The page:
This post continues our series, The Smart Scholar, on navigating the academic job market.
With the academic year in full swing, I am certain you have begun to see job openings across various universities. Whether you are currently in a position and looking to move to another institution or are finishing up graduate school and looking for your first job, I believe there are some aspects of the job search that are of particular importance for your success this job season. As you prepare to apply for and (hopefully) land your next job, below are a few areas to consider when looking for your next position.
Building your job resource list
First and foremost, it is important to know where you can find job postings. I have provided a list of higher education job databases below that may be of interest to you on your search. While this list does not capture every discipline represented in higher education, it can serve as a starting point. Also, in addition to using the resources below, consider looking at the human resource website of the university in which you are interested in applying. I provide this added suggestion as there have been several instances where a position is posted on the university’s website and for whatever reason may not make it on to the national job search engines.
Understanding the language of the job posting
Once you find a job listing you’re interested in, it is important to have a complete understanding of the job qualifications. With this understanding, you can evaluate your career to see if you are qualified before you apply. This approach saves you the time of preparing materials for a job that you are not a fit for, and it helps the search committee get applicants who have experiences that are directly tied to the open position.
Also, as you begin looking at job postings, my advice is to read the article How to Read A Faculty Job Ad by Dr. Manya Whitaker. While this piece is focused on faculty job advertisements,many aspects can be helpful for other positions.
Advice from the field
My advice is presented from experience as a position-seeker, but I also think it is important to share perspectives of other individuals in academia, specifically advice, resources, and tips to succeed on the job market from individuals with different types of positions and who are at different points in their career.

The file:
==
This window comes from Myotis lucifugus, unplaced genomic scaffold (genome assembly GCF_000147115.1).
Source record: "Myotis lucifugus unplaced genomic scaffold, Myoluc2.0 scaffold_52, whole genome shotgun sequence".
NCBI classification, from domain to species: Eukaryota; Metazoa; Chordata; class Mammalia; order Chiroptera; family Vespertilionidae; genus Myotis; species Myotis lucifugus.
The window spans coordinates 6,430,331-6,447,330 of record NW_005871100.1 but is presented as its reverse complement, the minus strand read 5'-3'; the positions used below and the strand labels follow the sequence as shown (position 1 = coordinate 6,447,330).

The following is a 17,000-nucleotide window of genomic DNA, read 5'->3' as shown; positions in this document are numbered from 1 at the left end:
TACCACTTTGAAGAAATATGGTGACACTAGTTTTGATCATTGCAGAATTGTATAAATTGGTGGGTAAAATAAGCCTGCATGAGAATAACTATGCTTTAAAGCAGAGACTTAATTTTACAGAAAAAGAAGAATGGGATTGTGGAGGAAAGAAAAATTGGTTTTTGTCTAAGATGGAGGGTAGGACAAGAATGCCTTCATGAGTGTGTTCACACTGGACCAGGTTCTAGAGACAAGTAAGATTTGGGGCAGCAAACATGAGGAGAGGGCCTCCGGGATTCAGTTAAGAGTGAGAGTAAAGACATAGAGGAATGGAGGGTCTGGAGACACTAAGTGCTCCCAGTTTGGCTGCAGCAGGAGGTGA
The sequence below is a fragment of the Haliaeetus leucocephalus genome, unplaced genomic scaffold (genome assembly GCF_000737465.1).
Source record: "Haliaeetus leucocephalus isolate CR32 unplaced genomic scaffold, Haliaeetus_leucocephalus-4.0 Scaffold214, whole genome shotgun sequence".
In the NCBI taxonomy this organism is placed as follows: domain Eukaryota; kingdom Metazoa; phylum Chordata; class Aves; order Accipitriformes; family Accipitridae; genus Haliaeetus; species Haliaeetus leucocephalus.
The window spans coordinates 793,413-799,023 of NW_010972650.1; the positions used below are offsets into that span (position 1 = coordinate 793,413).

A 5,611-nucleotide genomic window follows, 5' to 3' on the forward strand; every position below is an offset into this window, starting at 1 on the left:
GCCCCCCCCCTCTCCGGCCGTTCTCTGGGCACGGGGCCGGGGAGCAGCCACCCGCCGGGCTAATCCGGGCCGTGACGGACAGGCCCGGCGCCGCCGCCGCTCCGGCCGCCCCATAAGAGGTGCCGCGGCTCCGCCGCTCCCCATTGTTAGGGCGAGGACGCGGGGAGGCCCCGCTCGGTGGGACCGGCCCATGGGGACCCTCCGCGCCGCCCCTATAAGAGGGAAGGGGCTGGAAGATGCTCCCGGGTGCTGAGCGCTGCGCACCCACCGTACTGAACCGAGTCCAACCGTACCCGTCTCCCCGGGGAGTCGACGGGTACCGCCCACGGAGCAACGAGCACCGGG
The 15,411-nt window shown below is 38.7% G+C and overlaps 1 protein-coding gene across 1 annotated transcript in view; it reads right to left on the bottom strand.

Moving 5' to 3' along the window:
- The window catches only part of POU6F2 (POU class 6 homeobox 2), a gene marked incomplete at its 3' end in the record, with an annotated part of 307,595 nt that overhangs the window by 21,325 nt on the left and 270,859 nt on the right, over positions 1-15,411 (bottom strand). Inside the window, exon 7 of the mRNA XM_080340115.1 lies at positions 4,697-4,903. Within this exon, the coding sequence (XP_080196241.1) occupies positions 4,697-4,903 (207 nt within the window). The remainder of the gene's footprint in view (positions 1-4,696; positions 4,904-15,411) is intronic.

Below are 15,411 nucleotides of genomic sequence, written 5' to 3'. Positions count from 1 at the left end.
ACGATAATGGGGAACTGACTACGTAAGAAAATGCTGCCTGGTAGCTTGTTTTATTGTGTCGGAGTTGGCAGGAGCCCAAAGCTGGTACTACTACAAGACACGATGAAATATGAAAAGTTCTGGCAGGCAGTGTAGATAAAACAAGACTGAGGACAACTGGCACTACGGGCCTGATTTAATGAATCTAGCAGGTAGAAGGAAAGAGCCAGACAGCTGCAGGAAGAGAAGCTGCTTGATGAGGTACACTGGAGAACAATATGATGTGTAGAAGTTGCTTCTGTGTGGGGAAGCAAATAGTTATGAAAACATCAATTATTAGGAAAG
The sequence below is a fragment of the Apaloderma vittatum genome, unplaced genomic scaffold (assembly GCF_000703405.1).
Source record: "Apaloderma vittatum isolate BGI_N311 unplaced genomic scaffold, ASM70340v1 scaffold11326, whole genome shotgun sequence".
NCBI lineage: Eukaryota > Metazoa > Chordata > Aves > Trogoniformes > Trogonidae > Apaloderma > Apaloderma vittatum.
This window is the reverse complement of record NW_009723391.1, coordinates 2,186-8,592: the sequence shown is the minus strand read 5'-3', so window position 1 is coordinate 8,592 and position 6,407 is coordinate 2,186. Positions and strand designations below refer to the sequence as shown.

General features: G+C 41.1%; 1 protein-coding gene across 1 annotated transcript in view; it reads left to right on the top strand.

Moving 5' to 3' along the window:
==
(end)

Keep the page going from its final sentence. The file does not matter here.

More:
“Learn as much as possible about the university, college/school, department along with co-workers, policies and practices that you can while applying to determine if the institution is a fit for you.”
-Julius Davis, USM Wilson H. Elkins Associate Professor, Director of The Center for Research and Mentoring of Black Male Students and Teachers, Bowie State University
“Keep a spreadsheet of every job with all the details: title, school, location, link to application, date applied, application materials needed and any other pertinent information. Highlight spreadsheet by where one is in the process. No color is no update. Red was deny. Yellow was in progress. Green was offer!”
-Christopher Sewell, Ed.D., Associate Dean of the College, Williams College
“It’s important that candidates prioritize what it is important. Frequently, job seekers focus on the size of the institution without asking if the culture is healthy.”
-Larry J. Walker, Ed.D., Assistant Professor of Educational Leadership,University of Central Florida
“I would recommend keeping your Resume/CV updated so that when you begin searching, you search roles that fit your skills, your potential, and your personal trajectory. In addition, research the market to find out who you can reach out to as a mentor or gatekeeper (get into the door for the interview), and to see if the job is a fit for you. Often we are trying to fit in with a place or job that does not fit us personally, professionally, or from a healthy place.”
– Aaron J. Griffen, Ph.D., Director of Diversity Equity and Inclusion at DSST Public Schools
“Market yourself. Let your references and network know about your search and your interests. Share your recent accomplishments and CV with trusted colleagues for feedback and advocacy.”
–Ceceilia Parnther, PhD Assistant Professor, St. John’s University
“[For faculty], do a “mock” campus visit with a local university. From meeting faculty of interest and asking questions, to giving a research talk to meeting doc students. I prepared like it was the real thing and learned so much. In addition to a “mock” campus visit, I practiced my job and chalk talk with tenured faculty to gain their perspectives. In addition, I attended Job talks that were being hosted on campus to see how folks prepared and presented their ideas.
-L. Trenton Marsh, PhD, Assistant Professor, Learning Science and Educational Research, University of Central Florida
What other tips, resources, or suggestions would you add? Please connect with me on Twitter as I’d love to share your thoughts and perspectives.
Author Bio: Dr. Ramon B. Goings is an assistant professor of educational leadership at Loyola University Maryland. His research examines gifted/high-achieving Black male academic success PreK-PhD, diversifying the teacher and school leader workforce, and the student experience and contributions of historically Black colleges and universities to the higher education landscape. Dr. Goings is also the founder of The Done Dissertation Coaching Program which provides individual and group dissertation coaching for doctoral students. For more information about Dr. Goings’ research please visit his website www.ramongoings.com and follow him on Twitter (@ramongoings) and for more information about The Done Dissertation Coaching Program visit www.thedonedissertation.com.